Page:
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mfiore 08-18-2009 02:17 PM

Slate roofing shingles
Anyone with any experience with installing traditional slate roofs?

I have a good book on the subject
( The Slate Roof Bible: Understanding, Installing and Restoring the World's Finest Roof (The Slate Roof Bible, 2nd Edition) (9780964425811): Joseph Jenkins: Books

It states the proper underlayment is green, rough-sawn, local hardwood, commenting that plywood is the biggest mistake made buy rookies installing slate roofs. Although I have all the confidence in my insulation, I would like to avoid any flammable products (the fire inspector would prefer it as well!). I planned to use concrete board for the roof as well. How do you install slate shingles to that? The traditional method uses copper nails. I would think the concrete would be too hard to nail into with soft copper nails. What have others done?

dmun 08-18-2009 04:09 PM

Re: Slate roofing shingles
The practice of installing slates (or tiles) on furring strips is very ancient. The dentils in classic greek architecture are a reference to the protruding furring strips. I don't think a properly insulated oven will get hot enough to ignite these strips. One could imagine a substitution of rectangular aluminum extrusions and stainless screws, but really, why?

Talk to your fire inspector.

RTflorida 08-18-2009 04:53 PM

Re: Slate roofing shingles
We have a lot of tile roofs in FL. Most are cement based barrel tile, but many are low profile (flat) like slate. I see no reason why you could not use roof tile foam...the stuff holds great and meets high wind codes (hurricanes). The other method used is the above mentioned screw down to wooden slats (furring strips).
Here is a link to one of the MANY foam manufacturers, or just do a Google search for "roof tile foam"


dbhansen 08-18-2009 06:56 PM

Re: Slate roofing shingles
Mike, this is off topic, but have you found a source for slate tiles? I've been searching this area and absolutely no one can get them. They're happy to install them for me, but not sell them to me. :(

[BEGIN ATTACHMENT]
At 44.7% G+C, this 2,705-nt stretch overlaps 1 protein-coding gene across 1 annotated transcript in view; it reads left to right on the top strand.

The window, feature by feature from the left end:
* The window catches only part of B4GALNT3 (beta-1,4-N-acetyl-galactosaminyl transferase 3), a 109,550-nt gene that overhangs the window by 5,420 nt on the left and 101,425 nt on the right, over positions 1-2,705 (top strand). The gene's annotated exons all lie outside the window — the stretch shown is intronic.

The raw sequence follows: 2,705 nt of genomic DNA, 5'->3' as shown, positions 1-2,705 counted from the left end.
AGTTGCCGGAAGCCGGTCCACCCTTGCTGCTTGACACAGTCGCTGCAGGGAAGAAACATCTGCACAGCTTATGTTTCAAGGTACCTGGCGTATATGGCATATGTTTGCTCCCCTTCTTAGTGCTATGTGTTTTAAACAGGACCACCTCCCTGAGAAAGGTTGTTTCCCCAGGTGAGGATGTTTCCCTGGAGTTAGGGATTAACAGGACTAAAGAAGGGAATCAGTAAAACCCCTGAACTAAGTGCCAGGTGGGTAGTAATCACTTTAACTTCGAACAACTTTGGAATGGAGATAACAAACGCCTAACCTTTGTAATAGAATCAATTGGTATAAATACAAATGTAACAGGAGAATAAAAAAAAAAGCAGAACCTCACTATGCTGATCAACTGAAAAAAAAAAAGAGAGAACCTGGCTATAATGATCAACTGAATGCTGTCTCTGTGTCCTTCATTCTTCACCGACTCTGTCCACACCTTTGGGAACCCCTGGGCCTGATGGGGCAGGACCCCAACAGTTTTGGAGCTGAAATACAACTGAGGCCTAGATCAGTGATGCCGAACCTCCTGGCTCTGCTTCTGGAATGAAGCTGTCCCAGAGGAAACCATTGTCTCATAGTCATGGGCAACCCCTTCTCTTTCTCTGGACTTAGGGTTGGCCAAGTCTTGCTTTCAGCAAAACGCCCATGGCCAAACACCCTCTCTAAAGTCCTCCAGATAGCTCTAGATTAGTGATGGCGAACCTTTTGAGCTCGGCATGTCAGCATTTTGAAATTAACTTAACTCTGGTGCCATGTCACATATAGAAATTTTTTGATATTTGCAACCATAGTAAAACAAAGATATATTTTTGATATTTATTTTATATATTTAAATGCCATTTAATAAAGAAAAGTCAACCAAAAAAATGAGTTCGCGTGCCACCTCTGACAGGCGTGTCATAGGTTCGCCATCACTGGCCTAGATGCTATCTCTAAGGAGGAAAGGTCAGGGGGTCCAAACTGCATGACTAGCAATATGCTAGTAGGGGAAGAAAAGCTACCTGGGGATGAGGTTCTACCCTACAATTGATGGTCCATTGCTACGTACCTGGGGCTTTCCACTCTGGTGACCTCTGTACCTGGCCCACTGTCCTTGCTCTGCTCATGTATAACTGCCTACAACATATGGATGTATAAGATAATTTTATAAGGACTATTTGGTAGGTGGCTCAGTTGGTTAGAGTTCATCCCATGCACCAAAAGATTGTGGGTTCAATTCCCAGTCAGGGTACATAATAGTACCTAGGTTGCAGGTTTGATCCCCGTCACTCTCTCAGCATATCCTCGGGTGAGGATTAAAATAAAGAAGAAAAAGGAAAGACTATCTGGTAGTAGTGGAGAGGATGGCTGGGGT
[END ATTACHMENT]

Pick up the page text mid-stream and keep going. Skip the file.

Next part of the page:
I also was thinking of attaching furring strips onto the concrete board (after laying an underlayment) and attaching tiles to those. If you're looking for copper flashing, one place is They have a drip edge with a raised strip built in.

By the way, a local contractor quoted me almost $3,000 for a slate roof ($50 per sq. foot :eek:) and they wanted me to put 1/2" plywood down first!


mfiore 08-18-2009 08:09 PM

Re: Slate roofing shingles
No luck yet. I'm having some samples sent to me from the east coast. I've found places online, but the shipping is a killer.

Thanks for the tip on the copper. Joseph Jenkins is the guy that wrote the Slate Roof Bible.

Breven 08-20-2009 09:05 AM

Re: Slate roofing shingles
Hey guys...not sure if this well help or not, but I used 12 x 12 multicolored slate on my roof (home depot 1.25 ea). I cut them in half and used a thin set mixture fortified with latex. I don't get a ton of rain where I live (almost none) so I wasn't too concerend about water proofing. I sealed the tile real well just in case. It was pretty easy to do, but much more time consuming that a traditional slate. I had no choice in the matter...this was the cheapest way to go.

mfiore 08-22-2009 06:16 PM

Re: Slate roofing shingles

Originally Posted by dbhansen (Post 62022)
I also was thinking of attaching furring strips onto the concrete board (after laying an underlayment) and attaching tiles to those.

Daren, what are you referring to as underlayment? You already have cement board across your joists. Can you just put some furring strips on that, or do you plan another layer in between?

Archena 08-22-2009 07:36 PM

Re: Slate roofing shingles
Dumb question, why does he say green, rough sawn, local wood is what you should use? Wouldn't shrinkage play havoc with the nails?

mfiore 08-22-2009 08:10 PM

Re: Slate roofing shingles
Not sure I fully understand myself. I have no roofing experience, and can only go by what this single reference states. He explains that the boards

"simply dry in place after being nailed to the rafters. When fully dry, they'll have a gap between them of about 1/2" (wood shrinks more width-wise than lengthwise by a factor of seven).... when nailed properly, the boards will remain flat".

He goes on to explain that many hardwoods need to be laid green, as they get too hard when completely dried for the traditional copper nails used in slating. I think locally grown, green, rough sawn lumber is cheaper than kiln dried.

Again, I'd love to hear from those with slating experience.

Archena 08-22-2009 08:23 PM

Re: Slate roofing shingles
:) Ahh, I get it. Thanks!

Green, local, et al wood should be cheaper than dried - it is here, anyway.

Seeing as I have zero roofing experience w/ slate I'll quit bothering you now. Thanks again!

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